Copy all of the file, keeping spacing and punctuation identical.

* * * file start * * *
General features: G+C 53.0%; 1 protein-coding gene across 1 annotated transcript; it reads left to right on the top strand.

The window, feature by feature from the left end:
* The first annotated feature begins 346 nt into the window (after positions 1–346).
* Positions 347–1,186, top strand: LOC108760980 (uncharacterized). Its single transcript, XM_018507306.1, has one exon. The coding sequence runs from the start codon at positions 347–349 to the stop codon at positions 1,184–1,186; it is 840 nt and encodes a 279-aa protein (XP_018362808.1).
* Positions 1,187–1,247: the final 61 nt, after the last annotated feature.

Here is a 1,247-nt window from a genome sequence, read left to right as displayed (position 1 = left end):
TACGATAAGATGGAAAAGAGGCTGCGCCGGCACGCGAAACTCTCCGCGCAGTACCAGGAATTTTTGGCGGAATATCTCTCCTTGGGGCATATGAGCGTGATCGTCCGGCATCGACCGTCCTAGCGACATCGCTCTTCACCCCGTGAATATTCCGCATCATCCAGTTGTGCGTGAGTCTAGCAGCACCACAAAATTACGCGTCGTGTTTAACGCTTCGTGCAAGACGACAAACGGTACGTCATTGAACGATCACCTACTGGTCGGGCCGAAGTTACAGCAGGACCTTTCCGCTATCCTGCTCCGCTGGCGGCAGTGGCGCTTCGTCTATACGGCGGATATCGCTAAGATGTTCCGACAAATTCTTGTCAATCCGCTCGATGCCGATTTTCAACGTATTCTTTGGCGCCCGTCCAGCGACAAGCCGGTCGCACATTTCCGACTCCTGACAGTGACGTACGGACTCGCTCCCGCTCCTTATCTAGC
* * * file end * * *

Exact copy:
General features: G+C 53.0%; 1 protein-coding gene across 1 annotated transcript; it reads left to right on the top strand.

The window, feature by feature from the left end:
* The first annotated feature begins 346 nt into the window (after positions 1–346).
* Positions 347–1,186, top strand: LOC108760980 (uncharacterized). Its single transcript, XM_018507306.1, has one exon. The coding sequence runs from the start codon at positions 347–349 to the stop codon at positions 1,184–1,186; it is 840 nt and encodes a 279-aa protein (XP_018362808.1).
* Positions 1,187–1,247: the final 61 nt, after the last annotated feature.

Here is a 1,247-nt window from a genome sequence, read left to right as displayed (position 1 = left end):
TACGATAAGATGGAAAAGAGGCTGCGCCGGCACGCGAAACTCTCCGCGCAGTACCAGGAATTTTTGGCGGAATATCTCTCCTTGGGGCATATGAGCGTGATCGTCCGGCATCGACCGTCCTAGCGACATCGCTCTTCACCCCGTGAATATTCCGCATCATCCAGTTGTGCGTGAGTCTAGCAGCACCACAAAATTACGCGTCGTGTTTAACGCTTCGTGCAAGACGACAAACGGTACGTCATTGAACGATCACCTACTGGTCGGGCCGAAGTTACAGCAGGACCTTTCCGCTATCCTGCTCCGCTGGCGGCAGTGGCGCTTCGTCTATACGGCGGATATCGCTAAGATGTTCCGACAAATTCTTGTCAATCCGCTCGATGCCGATTTTCAACGTATTCTTTGGCGCCCGTCCAGCGACAAGCCGGTCGCACATTTCCGACTCCTGACAGTGACGTACGGACTCGCTCCCGCTCCTTATCTAGC